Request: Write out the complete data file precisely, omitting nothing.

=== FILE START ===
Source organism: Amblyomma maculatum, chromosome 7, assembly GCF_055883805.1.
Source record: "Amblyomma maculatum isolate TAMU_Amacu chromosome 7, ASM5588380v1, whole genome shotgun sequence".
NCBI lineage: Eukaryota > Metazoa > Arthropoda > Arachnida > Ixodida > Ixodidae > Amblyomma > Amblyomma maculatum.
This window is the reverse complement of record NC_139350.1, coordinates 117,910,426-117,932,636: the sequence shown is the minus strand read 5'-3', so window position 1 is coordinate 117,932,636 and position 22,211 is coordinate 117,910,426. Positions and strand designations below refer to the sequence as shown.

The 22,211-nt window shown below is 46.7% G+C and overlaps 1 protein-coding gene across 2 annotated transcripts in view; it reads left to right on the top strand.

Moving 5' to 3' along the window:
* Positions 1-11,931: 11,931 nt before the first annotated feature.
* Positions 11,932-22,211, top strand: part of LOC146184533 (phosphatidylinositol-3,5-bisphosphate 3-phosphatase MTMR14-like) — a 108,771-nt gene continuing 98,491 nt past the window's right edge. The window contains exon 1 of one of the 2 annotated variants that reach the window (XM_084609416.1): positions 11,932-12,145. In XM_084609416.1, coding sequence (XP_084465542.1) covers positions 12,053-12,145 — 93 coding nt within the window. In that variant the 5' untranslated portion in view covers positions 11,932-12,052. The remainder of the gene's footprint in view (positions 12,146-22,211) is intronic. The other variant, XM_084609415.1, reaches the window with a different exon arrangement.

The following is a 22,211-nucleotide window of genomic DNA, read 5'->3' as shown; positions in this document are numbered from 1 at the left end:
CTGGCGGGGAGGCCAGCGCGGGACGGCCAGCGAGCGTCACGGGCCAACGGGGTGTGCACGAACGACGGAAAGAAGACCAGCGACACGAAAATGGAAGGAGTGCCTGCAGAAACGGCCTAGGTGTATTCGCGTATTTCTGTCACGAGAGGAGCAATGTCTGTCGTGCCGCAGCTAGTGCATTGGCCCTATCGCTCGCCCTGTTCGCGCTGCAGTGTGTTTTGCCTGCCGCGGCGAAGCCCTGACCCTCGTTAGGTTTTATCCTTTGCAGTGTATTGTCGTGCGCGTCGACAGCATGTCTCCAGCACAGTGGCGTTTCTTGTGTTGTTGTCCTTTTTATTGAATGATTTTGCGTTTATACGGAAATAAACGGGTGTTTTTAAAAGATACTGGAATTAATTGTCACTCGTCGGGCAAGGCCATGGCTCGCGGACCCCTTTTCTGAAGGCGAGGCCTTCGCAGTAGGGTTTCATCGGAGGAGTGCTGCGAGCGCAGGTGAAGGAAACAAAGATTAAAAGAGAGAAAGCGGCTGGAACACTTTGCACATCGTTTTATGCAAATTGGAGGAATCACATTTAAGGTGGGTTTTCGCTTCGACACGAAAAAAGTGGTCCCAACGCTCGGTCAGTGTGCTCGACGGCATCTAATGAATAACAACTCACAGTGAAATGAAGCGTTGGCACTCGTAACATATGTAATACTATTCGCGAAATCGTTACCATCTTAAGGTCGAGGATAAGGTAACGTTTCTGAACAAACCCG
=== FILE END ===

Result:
Source organism: Amblyomma maculatum, chromosome 7, assembly GCF_055883805.1.
Source record: "Amblyomma maculatum isolate TAMU_Amacu chromosome 7, ASM5588380v1, whole genome shotgun sequence".
NCBI lineage: Eukaryota > Metazoa > Arthropoda > Arachnida > Ixodida > Ixodidae > Amblyomma > Amblyomma maculatum.
This window is the reverse complement of record NC_139350.1, coordinates 117,910,426-117,932,636: the sequence shown is the minus strand read 5'-3', so window position 1 is coordinate 117,932,636 and position 22,211 is coordinate 117,910,426. Positions and strand designations below refer to the sequence as shown.

The 22,211-nt window shown below is 46.7% G+C and overlaps 1 protein-coding gene across 2 annotated transcripts in view; it reads left to right on the top strand.

Moving 5' to 3' along the window:
* Positions 1-11,931: 11,931 nt before the first annotated feature.
* Positions 11,932-22,211, top strand: part of LOC146184533 (phosphatidylinositol-3,5-bisphosphate 3-phosphatase MTMR14-like) — a 108,771-nt gene continuing 98,491 nt past the window's right edge. The window contains exon 1 of one of the 2 annotated variants that reach the window (XM_084609416.1): positions 11,932-12,145. In XM_084609416.1, coding sequence (XP_084465542.1) covers positions 12,053-12,145 — 93 coding nt within the window. In that variant the 5' untranslated portion in view covers positions 11,932-12,052. The remainder of the gene's footprint in view (positions 12,146-22,211) is intronic. The other variant, XM_084609415.1, reaches the window with a different exon arrangement.

The following is a 22,211-nucleotide window of genomic DNA, read 5'->3' as shown; positions in this document are numbered from 1 at the left end:
CTGGCGGGGAGGCCAGCGCGGGACGGCCAGCGAGCGTCACGGGCCAACGGGGTGTGCACGAACGACGGAAAGAAGACCAGCGACACGAAAATGGAAGGAGTGCCTGCAGAAACGGCCTAGGTGTATTCGCGTATTTCTGTCACGAGAGGAGCAATGTCTGTCGTGCCGCAGCTAGTGCATTGGCCCTATCGCTCGCCCTGTTCGCGCTGCAGTGTGTTTTGCCTGCCGCGGCGAAGCCCTGACCCTCGTTAGGTTTTATCCTTTGCAGTGTATTGTCGTGCGCGTCGACAGCATGTCTCCAGCACAGTGGCGTTTCTTGTGTTGTTGTCCTTTTTATTGAATGATTTTGCGTTTATACGGAAATAAACGGGTGTTTTTAAAAGATACTGGAATTAATTGTCACTCGTCGGGCAAGGCCATGGCTCGCGGACCCCTTTTCTGAAGGCGAGGCCTTCGCAGTAGGGTTTCATCGGAGGAGTGCTGCGAGCGCAGGTGAAGGAAACAAAGATTAAAAGAGAGAAAGCGGCTGGAACACTTTGCACATCGTTTTATGCAAATTGGAGGAATCACATTTAAGGTGGGTTTTCGCTTCGACACGAAAAAAGTGGTCCCAACGCTCGGTCAGTGTGCTCGACGGCATCTAATGAATAACAACTCACAGTGAAATGAAGCGTTGGCACTCGTAACATATGTAATACTATTCGCGAAATCGTTACCATCTTAAGGTCGAGGATAAGGTAACGTTTCTGAACAAACCCG